Green Dot encourages collective voice for safer communities
Picture a map of Red Wing with tiny red dots in and around the city. These dots signify abuse, neglect and ultimately the choice to justify this behavior. The purpose of Green Dot is to take these behaviors, whether they're stalking, partner abuse, sexual violence or bullying, and turn them into a response. A green dot would replace red on the map and bring prevention and safety to communities.
Research has shown that thousands in the U.S. and around the world suffer the effects of assault and violence each year. On average, 20 people each minute are victims of intimate partner abuse. After success in nearby cities, such as Minneapolis, Green Dot training came to Red Wing to continue its message.
The program was met with support by community members and leaders, such as Health and Human Services, law enforcement, Mayo Clinic Health System staff and school officials. The U.S. and other countries, including Canada, Japan, Italy, Portugal and Guam have caught wind of this movement as well.
"Green Dot is a way of helping people who are opposed to any form of violence," Kris Kvols, certified community Green Dot trainer, said. She also is executive director of HOPE Coalition.
The training is intended to help adults gain the skills to speak up as an indirect bystander, even those who aren't so comfortable with confrontation. Taking action has a lasting effect by helping create a social norm change so violence doesn't happen in the future, she said.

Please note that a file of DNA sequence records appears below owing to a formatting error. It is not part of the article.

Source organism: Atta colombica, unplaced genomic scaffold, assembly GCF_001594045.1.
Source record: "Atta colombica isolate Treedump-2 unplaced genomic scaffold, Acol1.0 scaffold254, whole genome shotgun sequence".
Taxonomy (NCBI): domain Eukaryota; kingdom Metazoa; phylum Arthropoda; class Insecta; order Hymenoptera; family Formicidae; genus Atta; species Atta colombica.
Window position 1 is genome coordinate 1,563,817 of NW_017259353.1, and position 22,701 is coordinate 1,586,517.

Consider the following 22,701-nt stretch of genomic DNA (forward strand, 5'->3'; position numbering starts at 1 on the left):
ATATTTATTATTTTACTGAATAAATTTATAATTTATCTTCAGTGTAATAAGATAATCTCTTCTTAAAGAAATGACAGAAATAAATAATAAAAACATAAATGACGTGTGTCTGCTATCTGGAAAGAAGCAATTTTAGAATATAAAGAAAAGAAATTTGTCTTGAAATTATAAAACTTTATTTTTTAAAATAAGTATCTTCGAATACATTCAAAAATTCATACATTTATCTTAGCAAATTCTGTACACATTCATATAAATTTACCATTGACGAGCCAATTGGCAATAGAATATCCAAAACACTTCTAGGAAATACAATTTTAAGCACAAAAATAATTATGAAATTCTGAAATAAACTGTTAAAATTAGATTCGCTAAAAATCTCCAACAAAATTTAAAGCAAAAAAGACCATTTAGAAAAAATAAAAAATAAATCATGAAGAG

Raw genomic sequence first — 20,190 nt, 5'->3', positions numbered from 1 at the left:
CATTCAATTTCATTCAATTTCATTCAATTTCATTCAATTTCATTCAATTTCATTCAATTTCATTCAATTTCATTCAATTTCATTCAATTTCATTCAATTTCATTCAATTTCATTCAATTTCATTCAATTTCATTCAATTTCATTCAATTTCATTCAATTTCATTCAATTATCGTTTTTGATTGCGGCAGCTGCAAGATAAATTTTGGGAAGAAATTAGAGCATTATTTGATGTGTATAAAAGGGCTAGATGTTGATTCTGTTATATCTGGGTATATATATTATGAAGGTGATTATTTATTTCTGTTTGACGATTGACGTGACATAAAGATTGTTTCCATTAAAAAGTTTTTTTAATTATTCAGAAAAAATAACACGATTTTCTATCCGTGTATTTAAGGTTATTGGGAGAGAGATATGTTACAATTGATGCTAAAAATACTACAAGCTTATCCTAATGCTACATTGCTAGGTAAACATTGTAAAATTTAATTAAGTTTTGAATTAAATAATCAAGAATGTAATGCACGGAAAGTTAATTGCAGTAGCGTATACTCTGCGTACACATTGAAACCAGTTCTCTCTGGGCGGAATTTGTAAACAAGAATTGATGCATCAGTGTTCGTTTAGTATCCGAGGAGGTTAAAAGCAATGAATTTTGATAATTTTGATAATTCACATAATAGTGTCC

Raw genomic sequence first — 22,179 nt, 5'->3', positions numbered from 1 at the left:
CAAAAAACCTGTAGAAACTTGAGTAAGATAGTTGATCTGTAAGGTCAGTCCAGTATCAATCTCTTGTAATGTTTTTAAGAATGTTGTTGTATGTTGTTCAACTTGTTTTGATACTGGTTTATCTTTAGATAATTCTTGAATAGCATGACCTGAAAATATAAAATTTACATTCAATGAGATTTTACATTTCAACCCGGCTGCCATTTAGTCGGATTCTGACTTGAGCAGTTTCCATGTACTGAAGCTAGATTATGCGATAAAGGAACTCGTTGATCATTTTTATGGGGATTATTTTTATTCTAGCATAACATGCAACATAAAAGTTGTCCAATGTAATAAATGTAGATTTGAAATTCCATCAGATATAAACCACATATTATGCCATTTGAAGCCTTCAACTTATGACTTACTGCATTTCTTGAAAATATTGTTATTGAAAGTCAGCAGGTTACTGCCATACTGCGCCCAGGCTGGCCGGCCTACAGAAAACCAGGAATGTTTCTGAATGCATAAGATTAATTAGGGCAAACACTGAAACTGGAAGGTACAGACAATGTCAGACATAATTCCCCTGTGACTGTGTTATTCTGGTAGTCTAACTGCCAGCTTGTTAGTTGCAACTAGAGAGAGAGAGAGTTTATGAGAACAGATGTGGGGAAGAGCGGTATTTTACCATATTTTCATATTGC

Two five-hour trainings and one 60-minute session are required to become Green Dot certified. While this commitment may seem daunting, more than 50 people in Red Wing made the time and showed up to learn how to directly intervene in the face of violence.
"It's really working with people to help break down barriers," Kvols said. "We all have barriers to why we don't jump in and participate."
When asking how to get involved, Kvols and other trainers mentioned the variety of ways someone can step up.
"We talk about a couple of different options. One is to intervene directly and go to the person who is about to be harmed or the person causing the harm. Another option is to delegate and get someone else involved," Kvols said.
Kristen Schlauderaff, certified Green Dot trainer and St. Paul's Lutheran Church pastor, brought the knowledge she gained from the program to her church.
"I talked about the Green Dot training a little bit ... circumstances that I was in once and I didn't do anything and asked people what I could have done," Schlauderaff said. "Two weeks later I had somebody come up to me and say 'because of that sermon, I said something and called 911. I never would have done that before.'"
Green Dot has helped those participating start a conversation and realize the many ways to get involved in an abusive situation. From asking a couple arguing in a grocery store if they've dropped a dollar bill to sending a table a dessert, the possibilities of distraction are endless.
"People can get really creative," Kvols said. "That was one of the fun things of watching this diverse group of people go through the training together."
Once trainers are certified, they earn a green dot pin to wear and help continue the conversation. The program has proven to be successful around the world by helping those with barriers do their part and make it known that abuse will never be OK.
The red dots will continue to pop up in cities unless something is done.
"By not doing something, you're saying something," Kvols said.
For those interested, visit www.livethegreendot.com or contact Kvols at 651-388-9360, ext. 9. Groups can request either a one- or five-hour overview session.